Edit: Have recently discovered that Dong is a closed currency. Spend it or change it to something else before you leave Vietnam or you’re stuck with it!
The tales you read on the internet about crossing from Hanoi to Vientiane on a bus range from the uneventful to the truly awful. It’s a 20-24 hour bus ride which is about a fifth of the price of a flight. As I’m in full saving money mode, I didn’t have much else in the way of choices. I took the bus. I booked through my hostel and paid $28 USD for my ticket. The bus seemed fairly clean, modern and had a toilet that did not make me vomit in my mouth.
Every review I read commented on the fact that that white people are put at the back of the bus. This is normally next to the toilet, in the bottom bunk (where you can’t sit up because the compartment is only about 70cm tall) and right above the engine block (so your back feels like it’s on fire). The reviews are all correct. That’s exactly what happens. If you expect anything else, you will be disappointed. Don’t try and argue. The bus staff already hate you for even existing and now you are on their bus which has basically ruined their whole week. They’re not going to move you but they might leave you behind at the border if you really annoy them so just suck it up like a big brave soldier and get on with it or, you could cry. I cried but I was poorly with a cold which made me feel very sad about the whole thing indeed. And no one from the bus crew saw me crying. They were silent tears of a very British nature.
Other stories about the journey tell of cockroaches and creepy crawlies sharing your bed. We had cockroaches but they were only babies so the tissue and flush method was employed successfully on four samples before they stayed away. This amused the locals on the bus no end as they had obviously never seen a white girl deal with a cockroach before in their lives.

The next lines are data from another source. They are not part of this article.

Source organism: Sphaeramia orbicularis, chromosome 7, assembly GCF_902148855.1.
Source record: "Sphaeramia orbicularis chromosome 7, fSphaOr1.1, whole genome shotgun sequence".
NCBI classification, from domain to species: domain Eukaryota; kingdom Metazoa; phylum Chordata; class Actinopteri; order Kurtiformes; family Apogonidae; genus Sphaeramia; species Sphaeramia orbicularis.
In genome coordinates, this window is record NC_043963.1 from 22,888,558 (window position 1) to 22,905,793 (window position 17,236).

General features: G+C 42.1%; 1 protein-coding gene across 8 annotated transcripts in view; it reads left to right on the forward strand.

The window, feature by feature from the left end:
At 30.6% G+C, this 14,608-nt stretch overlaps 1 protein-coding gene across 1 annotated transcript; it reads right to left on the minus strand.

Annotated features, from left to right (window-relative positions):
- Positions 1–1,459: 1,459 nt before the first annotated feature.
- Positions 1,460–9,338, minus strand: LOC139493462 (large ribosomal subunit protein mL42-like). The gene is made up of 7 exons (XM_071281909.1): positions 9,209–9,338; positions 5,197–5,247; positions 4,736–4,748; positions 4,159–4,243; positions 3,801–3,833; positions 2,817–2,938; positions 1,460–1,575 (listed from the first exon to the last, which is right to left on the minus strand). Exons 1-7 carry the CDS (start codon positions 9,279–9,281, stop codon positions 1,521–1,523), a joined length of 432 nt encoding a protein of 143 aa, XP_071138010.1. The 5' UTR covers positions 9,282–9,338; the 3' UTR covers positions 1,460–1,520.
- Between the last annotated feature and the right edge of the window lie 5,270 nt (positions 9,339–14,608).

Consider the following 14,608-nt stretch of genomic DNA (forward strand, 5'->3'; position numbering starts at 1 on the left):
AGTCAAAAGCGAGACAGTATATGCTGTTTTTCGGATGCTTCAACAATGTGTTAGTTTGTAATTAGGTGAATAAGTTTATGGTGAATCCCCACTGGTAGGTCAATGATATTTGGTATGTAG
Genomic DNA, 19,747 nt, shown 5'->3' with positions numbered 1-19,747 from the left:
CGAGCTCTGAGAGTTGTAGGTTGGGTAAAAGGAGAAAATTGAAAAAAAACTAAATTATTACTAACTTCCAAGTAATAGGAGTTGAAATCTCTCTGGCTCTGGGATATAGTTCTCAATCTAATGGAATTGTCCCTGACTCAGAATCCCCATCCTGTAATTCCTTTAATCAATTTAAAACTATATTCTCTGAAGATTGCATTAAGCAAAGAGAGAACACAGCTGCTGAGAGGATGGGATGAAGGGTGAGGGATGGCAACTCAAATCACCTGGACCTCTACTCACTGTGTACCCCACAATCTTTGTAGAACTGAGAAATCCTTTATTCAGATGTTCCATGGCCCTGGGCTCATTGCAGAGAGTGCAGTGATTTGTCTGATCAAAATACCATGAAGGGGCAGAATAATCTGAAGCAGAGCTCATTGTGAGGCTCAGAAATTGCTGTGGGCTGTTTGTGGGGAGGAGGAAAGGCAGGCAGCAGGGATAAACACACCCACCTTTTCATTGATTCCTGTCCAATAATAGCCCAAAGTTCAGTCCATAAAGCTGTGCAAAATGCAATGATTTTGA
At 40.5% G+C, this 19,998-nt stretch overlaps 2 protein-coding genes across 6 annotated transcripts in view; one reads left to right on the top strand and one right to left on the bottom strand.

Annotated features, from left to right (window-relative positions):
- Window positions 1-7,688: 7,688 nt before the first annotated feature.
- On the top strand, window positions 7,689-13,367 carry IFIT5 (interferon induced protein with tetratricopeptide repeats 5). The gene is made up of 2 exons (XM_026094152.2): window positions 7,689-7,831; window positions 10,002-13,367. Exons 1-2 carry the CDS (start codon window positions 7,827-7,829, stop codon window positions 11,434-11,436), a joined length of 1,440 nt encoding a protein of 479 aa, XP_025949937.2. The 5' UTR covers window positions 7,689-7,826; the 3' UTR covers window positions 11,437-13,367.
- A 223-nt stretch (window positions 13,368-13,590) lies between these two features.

Other retellings of the journey say that the aisles were packed with people, chickens, rice sacks and all manner of other things. My bus was OK. There were even a couple of spare seats. Very civilised in that respect.
The journey itself was fine. No mechanical mishaps. No issues really. We got to the border about 45 minutes before it opened. We waited and, at the appointed hour, got stamped out of Vietnam for a $1 USD fee (not an official fee I don’t think).
Once stamped out, it’s about 1km to the Laos border. All the locals were allowed back onto the bus for this trip. The two white people were not allowed back onto the bus (despite trying to get onto it) and instead took a nice stroll.
Arriving at the Laos side, you enter the arrival corridor, acquire a visa on arrival form, fill it out, hand over a passport photo, $35 visa fee and $1 for, I dunno, the ink they’ll use stamping your passport. Hopefully you get a Laos visa back in exchange. I did and proceeded back to the bus in triumph.
Back in the boiling hot engine block toilet coffin, I watched Laos zip by until we arrived at Vientiane bus station. The bus station is a few km out of town. The second you get off the bus, you will be encouraged to take a tuk tuk instantly. Don’t. Walk out of the station and get a big tuk tuk from the front of the station, it’s cheaper and there a couple of ATMs if you need local currency too.
All in all, another pain free crossing completed in 22 hours.